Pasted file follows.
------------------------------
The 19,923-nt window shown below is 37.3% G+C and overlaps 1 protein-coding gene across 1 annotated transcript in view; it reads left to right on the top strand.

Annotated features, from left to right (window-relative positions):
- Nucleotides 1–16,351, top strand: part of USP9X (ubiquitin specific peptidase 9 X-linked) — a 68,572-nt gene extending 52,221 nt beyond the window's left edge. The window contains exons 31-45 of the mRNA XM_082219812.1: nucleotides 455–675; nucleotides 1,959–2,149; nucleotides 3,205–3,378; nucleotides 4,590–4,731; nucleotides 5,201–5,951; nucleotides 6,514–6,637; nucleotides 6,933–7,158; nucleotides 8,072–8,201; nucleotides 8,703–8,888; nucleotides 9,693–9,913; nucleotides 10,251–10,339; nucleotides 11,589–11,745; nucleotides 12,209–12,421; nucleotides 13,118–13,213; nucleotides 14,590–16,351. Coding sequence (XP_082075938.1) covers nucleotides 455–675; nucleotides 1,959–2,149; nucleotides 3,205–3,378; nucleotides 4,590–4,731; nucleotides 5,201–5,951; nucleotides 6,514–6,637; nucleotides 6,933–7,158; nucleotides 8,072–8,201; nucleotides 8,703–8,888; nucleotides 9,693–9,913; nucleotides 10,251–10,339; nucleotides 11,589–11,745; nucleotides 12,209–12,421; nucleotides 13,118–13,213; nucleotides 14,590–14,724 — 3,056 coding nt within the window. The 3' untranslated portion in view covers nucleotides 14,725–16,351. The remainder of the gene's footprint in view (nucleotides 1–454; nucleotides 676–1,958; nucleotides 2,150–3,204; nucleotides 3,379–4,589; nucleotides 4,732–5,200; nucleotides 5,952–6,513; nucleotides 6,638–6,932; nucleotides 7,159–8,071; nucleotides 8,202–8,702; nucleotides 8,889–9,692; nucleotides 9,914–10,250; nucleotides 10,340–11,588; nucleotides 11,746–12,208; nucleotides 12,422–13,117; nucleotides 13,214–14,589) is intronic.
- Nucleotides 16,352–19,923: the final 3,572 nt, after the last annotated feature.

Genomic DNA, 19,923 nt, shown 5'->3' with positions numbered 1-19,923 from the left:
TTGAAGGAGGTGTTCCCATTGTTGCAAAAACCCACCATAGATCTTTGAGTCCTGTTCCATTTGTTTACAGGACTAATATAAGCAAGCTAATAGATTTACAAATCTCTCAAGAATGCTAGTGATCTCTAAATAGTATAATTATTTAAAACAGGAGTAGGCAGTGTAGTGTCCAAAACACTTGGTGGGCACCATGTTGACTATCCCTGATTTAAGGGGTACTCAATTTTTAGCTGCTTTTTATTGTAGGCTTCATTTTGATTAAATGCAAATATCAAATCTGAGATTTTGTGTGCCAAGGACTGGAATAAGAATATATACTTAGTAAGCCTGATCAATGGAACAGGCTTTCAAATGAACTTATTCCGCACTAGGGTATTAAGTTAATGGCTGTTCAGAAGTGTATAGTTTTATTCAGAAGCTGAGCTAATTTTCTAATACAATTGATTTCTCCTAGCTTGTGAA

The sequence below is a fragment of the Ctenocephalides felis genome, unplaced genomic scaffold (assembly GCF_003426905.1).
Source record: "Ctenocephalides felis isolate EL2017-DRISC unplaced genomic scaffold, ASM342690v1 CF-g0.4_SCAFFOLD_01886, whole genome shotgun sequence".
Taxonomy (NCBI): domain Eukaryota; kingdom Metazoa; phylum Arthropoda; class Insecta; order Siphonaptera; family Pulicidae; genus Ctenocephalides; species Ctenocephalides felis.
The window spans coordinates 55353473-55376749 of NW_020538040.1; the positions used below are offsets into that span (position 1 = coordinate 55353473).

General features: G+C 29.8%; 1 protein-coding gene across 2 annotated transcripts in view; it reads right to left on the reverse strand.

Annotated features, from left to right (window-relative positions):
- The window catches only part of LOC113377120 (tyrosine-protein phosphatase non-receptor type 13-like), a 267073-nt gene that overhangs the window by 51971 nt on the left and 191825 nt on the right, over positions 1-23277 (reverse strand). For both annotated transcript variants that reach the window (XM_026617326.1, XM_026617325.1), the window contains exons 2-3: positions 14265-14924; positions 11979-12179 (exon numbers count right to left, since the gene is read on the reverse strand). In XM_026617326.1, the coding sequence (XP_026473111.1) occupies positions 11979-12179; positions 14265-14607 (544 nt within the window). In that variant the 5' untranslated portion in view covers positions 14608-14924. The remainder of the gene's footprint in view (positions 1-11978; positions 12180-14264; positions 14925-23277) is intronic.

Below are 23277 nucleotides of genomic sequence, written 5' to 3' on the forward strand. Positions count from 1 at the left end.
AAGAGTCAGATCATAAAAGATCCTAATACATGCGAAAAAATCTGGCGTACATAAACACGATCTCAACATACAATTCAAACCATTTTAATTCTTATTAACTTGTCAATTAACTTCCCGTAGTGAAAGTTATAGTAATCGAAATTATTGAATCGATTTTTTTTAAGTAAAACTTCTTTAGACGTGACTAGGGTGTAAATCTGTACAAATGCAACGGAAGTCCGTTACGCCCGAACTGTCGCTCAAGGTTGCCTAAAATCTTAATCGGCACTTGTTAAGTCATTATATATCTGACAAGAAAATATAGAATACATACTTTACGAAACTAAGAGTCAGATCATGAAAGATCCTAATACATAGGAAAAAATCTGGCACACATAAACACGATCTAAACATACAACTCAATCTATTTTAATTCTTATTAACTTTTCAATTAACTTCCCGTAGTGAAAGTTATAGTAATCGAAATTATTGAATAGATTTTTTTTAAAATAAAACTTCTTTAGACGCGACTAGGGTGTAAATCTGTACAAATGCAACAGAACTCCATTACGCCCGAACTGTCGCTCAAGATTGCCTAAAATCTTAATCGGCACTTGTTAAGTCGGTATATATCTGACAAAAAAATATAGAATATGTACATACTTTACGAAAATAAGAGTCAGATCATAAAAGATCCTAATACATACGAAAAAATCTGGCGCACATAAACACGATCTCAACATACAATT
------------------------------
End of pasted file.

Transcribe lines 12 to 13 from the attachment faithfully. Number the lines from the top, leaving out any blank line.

Annotated features, from left to right (window-relative positions):
- The window catches only part of LOC113377120 (tyrosine-protein phosphatase non-receptor type 13-like), a 267073-nt gene that overhangs the window by 51971 nt on the left and 191825 nt on the right, over positions 1-23277 (reverse strand). For both annotated transcript variants that reach the window (XM_026617326.1, XM_026617325.1), the window contains exons 2-3: positions 14265-14924; positions 11979-12179 (exon numbers count right to left, since the gene is read on the reverse strand). In XM_026617326.1, the coding sequence (XP_026473111.1) occupies positions 11979-12179; positions 14265-14607 (544 nt within the window). In that variant the 5' untranslated portion in view covers positions 14608-14924. The remainder of the gene's footprint in view (positions 1-11978; positions 12180-14264; positions 14925-23277) is intronic.